Taliban executing people at will – report
Taliban forces in Afghanistan have murdered or forcibly disappeared more than a thousand former police and intelligence officers in just four provinces, according to a new report from Human Rights Watch.
The report, from the New York-based NGO says the killings and disappearances have occurred since the Taliban took over the country on August 15.
The 25-page report titled ‘No Forgiveness for People Like You, Executions and Enforced Disappearances in Afghanistan under the Taliban,’ documents the killing or disappearance of 47 former members of the Afghan National Security Forces (ANSF) military personnel, police, intelligence service members, and militia.
All had surrendered to or were captured by Taliban forces between August 15 and October 31.
Human Rights Watch gathered credible information on more than 100 killings from Ghazni, Helmand, Kandahar, and Kunduz provinces alone.
“The Taliban leadership’s promised amnesty has not stopped local commanders from summarily executing or disappearing former Afghan security force members,” HRW spokesperson Patricia Gossman.
“The burden is on the Taliban to prevent further killings, hold those responsible to account, and compensate the victims’ families,” Ms Gossman said.
Human Rights Watch interviewed 67 people – mostly witnesses, relatives and friends of victims, former government officials, journalists, healthcare workers, and Taliban members.
HRW said the Taliban leadership had directed members of surrendering security force units to register to receive a letter guaranteeing their safety.
The NGO claims Taliban forces have used these screenings to detain and summarily execute or forcibly disappear people within days after they register, leaving their bodies for their relatives or communities to find.
The Taliban have also been able to access employment records that the former government left behind, using them to identify people for arrest and execution, it says.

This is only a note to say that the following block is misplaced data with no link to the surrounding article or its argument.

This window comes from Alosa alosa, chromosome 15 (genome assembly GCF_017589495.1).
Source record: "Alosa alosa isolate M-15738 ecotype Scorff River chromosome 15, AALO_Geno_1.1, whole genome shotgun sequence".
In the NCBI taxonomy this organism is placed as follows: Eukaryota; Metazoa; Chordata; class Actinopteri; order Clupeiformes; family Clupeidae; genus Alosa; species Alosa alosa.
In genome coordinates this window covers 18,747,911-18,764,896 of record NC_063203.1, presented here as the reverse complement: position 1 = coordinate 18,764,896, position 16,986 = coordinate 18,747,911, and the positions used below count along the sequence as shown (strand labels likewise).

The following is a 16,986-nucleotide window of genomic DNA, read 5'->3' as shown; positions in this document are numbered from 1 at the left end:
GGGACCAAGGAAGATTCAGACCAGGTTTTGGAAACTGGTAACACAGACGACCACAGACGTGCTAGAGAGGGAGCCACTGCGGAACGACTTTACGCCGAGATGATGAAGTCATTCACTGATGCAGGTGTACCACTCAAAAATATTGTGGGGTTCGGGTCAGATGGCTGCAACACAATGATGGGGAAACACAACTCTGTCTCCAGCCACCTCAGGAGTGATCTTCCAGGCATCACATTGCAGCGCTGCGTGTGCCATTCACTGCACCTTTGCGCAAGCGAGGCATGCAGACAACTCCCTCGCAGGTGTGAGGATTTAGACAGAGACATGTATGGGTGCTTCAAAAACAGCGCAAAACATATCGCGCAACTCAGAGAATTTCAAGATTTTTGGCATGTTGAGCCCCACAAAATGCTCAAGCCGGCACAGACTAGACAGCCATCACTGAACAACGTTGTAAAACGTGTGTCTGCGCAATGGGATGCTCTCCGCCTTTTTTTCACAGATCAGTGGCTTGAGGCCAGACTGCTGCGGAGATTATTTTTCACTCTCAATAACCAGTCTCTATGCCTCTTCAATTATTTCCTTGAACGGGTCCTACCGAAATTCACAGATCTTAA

“In just one example, in Kandahar City in late September, Taliban forces went to the home of Baz Muhammad, who had been employed by the National Directorate of Security (NDS), the former state intelligence agency, and arrested him. Relatives later found his body,” the report said.
The Taliban have also carried out abusive search operations, including night raids, to apprehend and, at times, forcibly disappear suspected former officials.
Locals says the night raids are terrifying and conducted on the pretext of disarming ex-security forces who have not surrendered weapons.
During searches, the Taliban often threaten and abuse family members to make them reveal the whereabouts of those in hiding, HRW says.
Some of those eventually apprehended have been executed or taken into custody without acknowledgment that they are being held.
The report says that the Taliban’s intelligence department in Helmand detained Abdul Raziq, a former provincial military officer, after he had surrendered in late August. Since then, his family has been unable to find out where he is being held, or if he is still alive.
The executions and disappearances have generated fear among former government officials and others who might have believed that the Taliban takeover would bring an end to the revenge attacks that had been characteristic of Afghanistan’s long armed conflict, the report says.
Many of those killed have been targeted because of their Salafist views, or their particular tribal affiliations.
On September 21 the Taliban announced the establishment of a commission to investigate reports of human rights abuses, corruption, theft, and other crimes. The commission has not announced any investigations into any reported killings, although it did report on the arrest of several Taliban members for stealing, and the dismissal of others for corruption.
In a response to the HRW report, the Taliban said that they have dismissed those responsible for abuses but provided no information to corroborate their claim.
“The Taliban’s unsupported claims that they will act to prevent abuses and hold abusers to account appears, so far, to be nothing more than a public relations stunt,” Ms Gossman said.
“The lack of accountability makes clear the need for continued UN scrutiny of Afghanistan’s human rights situation, including robust monitoring, investigations, and public reporting.”
Former Afghan trauma surgeon Abdulatif Stanikzai has spent a decade fleeing the Taliban, since three fatally injured terrorists died in his hospital.
Months later, other terrorists killed his father, uncle and other relatives. Abdul has also been shot and stabbed several times. Fearing ongoing attacks – and to protect his fiancé, mother and siblings – Abdul escaped to Dubai then to Indonesia before moving to Australia as a refugee in 2019.
When the Taliban took control of Kabul on August 14, his family was forced to flee their home. Several members of his family have disappeared and are thought to be captives of the Taliban; and he believes three more are in hiding, but he has had no contact with any of them for more than a month.
“I don’t know where any of my family is now and I fear for them,” Dr Stanikzai said.